Iraqi forces are still battling to retake a tiny sliver of the Old City held by Islamic State militants, a day after the prime minister visited soldiers to congratulate them on their victory. As Haider al-Abadi toured the city on foot, air strikes and exchanges of gunfire could still be heard in the narrow streets of the Old City. The road where the soldiers celebrated was scarred with gaping holes from explosions and rubble from a flattened multi-storey shopping mall.

Over nearly nine months of the campaign, Iraqi forces — backed by air strikes from the US-led coalition — have reduced the militant's hold on Iraq's second-largest city to less than a square kilometre of territory. But the air strikes have also reduced much of the city to rubble.

Mosul Old City destroyed
Mosul Old City destroyed
Mosul Old City destroyed
Mosul Old City destroyed
Mosul Old City destroyed

Inside the Old City the path carved by Iraqi forces levelled buildings that date back centuries, shattered priceless architecture and littered the narrow alleys with corpses decomposing in the summer heat. The city's iconic al-Nuri Mosque and its famous leaning minaret were destroyed a month ago by Isis to deny the Iraqi forces a symbolic triumph.

The government forces' territorial gains in Mosul's Old City have largely been propelled by air strikes, despite the high risk of civilian casualties and warnings from human rights groups of the dangers of using large munitions in the dense, highly-populated area.

Special forces Lt Col Muhanad al-Timimi said over three days his forces carried out about 20 air strikes a day on an area of the Old City about one square kilometre in size. "It's because we have a lot of enemy forces here," he said, conceding the number of munitions used was relatively high.

Throughout the fight against Isis, the US-led coalition has largely relied on air strikes to enable Iraqi ground forces to advance. But in previous battles, civilians were evacuated from front lines. In Mosul, the Iraqi government told the city's estimated one million people to stay put to avoid massive displacement.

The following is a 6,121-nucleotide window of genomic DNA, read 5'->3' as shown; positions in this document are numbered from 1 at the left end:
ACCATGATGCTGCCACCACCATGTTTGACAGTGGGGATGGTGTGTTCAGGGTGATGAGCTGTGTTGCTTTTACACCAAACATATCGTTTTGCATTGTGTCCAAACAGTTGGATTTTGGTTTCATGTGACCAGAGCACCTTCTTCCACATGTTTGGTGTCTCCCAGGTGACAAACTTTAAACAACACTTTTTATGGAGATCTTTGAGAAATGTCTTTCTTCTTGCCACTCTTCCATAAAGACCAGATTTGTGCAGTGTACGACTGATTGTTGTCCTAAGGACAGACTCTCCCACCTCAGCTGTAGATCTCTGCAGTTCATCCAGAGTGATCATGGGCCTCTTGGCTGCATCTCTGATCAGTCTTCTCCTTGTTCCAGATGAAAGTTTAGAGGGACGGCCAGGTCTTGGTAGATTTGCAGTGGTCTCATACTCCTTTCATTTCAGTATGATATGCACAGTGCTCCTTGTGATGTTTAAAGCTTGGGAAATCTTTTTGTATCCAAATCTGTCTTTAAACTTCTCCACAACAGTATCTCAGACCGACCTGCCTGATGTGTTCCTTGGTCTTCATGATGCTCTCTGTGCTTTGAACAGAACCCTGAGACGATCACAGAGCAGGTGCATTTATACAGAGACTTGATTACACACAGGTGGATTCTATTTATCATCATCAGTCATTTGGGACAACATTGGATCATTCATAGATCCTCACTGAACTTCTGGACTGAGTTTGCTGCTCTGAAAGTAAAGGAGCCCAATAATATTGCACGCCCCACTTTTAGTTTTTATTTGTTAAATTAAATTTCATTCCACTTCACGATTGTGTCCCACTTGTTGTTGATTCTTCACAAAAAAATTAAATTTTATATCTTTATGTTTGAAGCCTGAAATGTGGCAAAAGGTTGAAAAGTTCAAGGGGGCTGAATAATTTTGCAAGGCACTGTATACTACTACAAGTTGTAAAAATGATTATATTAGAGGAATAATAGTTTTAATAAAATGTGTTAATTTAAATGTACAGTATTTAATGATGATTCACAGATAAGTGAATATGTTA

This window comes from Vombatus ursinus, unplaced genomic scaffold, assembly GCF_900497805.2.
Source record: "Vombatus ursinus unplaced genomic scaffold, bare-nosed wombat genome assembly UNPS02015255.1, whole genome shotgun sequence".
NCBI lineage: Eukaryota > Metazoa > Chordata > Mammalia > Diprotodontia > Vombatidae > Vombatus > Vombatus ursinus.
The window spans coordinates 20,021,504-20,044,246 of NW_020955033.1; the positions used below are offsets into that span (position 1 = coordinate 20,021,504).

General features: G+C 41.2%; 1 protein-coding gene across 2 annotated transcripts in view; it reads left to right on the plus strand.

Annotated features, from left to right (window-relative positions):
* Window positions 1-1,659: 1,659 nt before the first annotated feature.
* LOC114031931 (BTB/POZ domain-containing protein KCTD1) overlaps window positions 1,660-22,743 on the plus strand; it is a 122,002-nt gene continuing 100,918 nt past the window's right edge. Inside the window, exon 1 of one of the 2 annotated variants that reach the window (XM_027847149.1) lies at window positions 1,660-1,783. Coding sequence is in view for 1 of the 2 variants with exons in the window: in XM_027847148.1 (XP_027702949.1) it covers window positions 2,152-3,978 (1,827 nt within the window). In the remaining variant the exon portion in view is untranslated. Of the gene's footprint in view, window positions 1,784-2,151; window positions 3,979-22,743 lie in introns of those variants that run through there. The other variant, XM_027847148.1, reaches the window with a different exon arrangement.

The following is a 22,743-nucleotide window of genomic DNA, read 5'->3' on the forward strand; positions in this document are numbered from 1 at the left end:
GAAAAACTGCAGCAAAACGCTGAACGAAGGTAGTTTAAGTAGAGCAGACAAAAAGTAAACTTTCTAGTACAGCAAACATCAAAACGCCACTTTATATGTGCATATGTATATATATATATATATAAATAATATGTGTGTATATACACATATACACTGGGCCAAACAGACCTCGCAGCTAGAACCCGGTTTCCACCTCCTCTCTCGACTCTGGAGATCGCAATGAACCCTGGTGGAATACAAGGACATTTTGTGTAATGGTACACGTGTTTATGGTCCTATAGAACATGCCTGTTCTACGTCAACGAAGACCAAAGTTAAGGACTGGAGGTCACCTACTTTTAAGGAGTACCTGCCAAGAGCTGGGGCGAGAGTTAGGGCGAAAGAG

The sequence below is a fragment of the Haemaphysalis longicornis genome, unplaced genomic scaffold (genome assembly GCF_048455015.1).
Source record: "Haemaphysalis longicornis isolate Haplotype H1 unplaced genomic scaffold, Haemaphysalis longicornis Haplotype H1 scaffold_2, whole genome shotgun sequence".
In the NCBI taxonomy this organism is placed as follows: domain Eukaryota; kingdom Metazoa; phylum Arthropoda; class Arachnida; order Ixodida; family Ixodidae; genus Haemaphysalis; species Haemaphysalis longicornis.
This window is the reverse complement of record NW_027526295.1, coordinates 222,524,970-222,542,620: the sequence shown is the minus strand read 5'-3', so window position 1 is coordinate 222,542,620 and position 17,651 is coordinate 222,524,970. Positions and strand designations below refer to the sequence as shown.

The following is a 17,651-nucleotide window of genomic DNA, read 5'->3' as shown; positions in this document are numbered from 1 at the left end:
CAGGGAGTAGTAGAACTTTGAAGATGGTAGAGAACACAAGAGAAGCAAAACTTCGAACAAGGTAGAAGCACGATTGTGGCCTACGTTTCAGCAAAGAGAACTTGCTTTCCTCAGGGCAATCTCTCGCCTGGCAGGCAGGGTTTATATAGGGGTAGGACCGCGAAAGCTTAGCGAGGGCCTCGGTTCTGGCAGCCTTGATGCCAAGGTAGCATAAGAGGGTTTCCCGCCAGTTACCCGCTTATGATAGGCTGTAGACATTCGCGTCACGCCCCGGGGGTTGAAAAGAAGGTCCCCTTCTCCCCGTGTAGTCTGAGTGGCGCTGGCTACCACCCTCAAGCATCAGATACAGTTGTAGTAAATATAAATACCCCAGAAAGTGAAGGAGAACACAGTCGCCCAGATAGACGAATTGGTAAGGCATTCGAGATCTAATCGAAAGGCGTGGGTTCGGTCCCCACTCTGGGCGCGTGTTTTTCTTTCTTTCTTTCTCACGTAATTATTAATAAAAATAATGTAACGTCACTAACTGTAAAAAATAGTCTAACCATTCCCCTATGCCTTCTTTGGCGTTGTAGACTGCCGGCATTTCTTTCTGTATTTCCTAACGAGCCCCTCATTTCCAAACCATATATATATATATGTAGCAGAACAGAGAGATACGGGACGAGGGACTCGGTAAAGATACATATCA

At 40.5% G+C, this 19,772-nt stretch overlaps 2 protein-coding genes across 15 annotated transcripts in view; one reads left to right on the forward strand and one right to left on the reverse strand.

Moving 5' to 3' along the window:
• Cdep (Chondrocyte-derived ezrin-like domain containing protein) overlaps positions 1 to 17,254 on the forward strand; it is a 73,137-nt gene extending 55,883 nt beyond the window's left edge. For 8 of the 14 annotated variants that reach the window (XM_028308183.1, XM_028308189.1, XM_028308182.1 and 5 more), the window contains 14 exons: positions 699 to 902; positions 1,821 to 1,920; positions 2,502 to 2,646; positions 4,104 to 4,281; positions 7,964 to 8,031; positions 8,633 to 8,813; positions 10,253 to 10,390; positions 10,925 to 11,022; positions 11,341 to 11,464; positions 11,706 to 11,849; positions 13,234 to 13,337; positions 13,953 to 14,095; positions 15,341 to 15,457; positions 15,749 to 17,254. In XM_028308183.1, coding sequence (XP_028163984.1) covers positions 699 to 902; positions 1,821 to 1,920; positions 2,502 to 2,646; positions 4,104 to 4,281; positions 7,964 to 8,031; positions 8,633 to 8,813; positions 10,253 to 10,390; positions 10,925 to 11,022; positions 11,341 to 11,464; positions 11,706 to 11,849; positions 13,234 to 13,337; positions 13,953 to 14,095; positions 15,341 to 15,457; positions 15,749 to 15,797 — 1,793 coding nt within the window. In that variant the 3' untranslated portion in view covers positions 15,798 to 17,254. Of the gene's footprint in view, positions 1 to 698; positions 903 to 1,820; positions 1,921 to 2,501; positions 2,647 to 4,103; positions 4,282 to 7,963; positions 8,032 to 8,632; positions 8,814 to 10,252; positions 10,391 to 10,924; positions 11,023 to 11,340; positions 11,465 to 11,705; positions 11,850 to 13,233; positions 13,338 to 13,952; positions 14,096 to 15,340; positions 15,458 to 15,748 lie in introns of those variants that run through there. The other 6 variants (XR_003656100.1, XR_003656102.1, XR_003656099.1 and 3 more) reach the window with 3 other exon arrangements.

As strikes pummelled the Old City, thousands of civilians fled. Many were badly injured and had to be carried out over mounds of rubble by family members. Deeper inside the district, narrow alleyways were littered with bodies.

Iraqi forces have repeatedly requested air strikes in Mosul, often to kill teams of just two or three Isis fighters armed with light weapons.

Mosul Old City destroyed
Iraqi Counter Terrorism Service personnel walk past Islamic State militants' bodies in the Old City of Mosul Alaa al-Marjani/Reuters

In the weeks leading up to the operation to retake the Old City the UN and human rights groups warned the Iraqi government against the use of air strikes in the densely-populated area. "In the crowded Old City, using explosive weapons with wide area effects puts civilians at excessive risk," Lama Fakih of Human Rights Watch said in a statement.

"The Coalition always seeks to use weapons that are proportional to the target to minimise collateral damage," the US-led coalition said in a written statement. "Nearly all munitions released have been precision guided to ensure we achieve the desired effects," the statement continued. "The avoidance of civilian casualties is our highest priority."

In a report released on Friday 7 July, monitoring group Airwars said they "presently estimate that between 900 and 1,200 civilians were likely killed by coalition air and artillery strikes over the course of the eight month (Mosul) campaign." The group said the territorial gains in Mosul come at a "terrible cost."

The victory in Mosul is bittersweet for the hundreds of thousands of Mosul residents displaced by months of combat, many of whom are living in camps outside the city. "If there is no rebuilding and people don't return to their homes and regain their belongings, what is the meaning of liberation?" Mohammed Haji Ahmed, 43, a clothing trader, told Reuters in the Hassan Sham camp to the east of Mosul.

The United Nations predicts it will cost more than $1 billion (£777m) to repair basic infrastructure in Mosul. In some of the worst-affected areas, almost no buildings appear to have escaped damage and Mosul's dense construction means the extent of the devastation might be underestimated, UN officials said.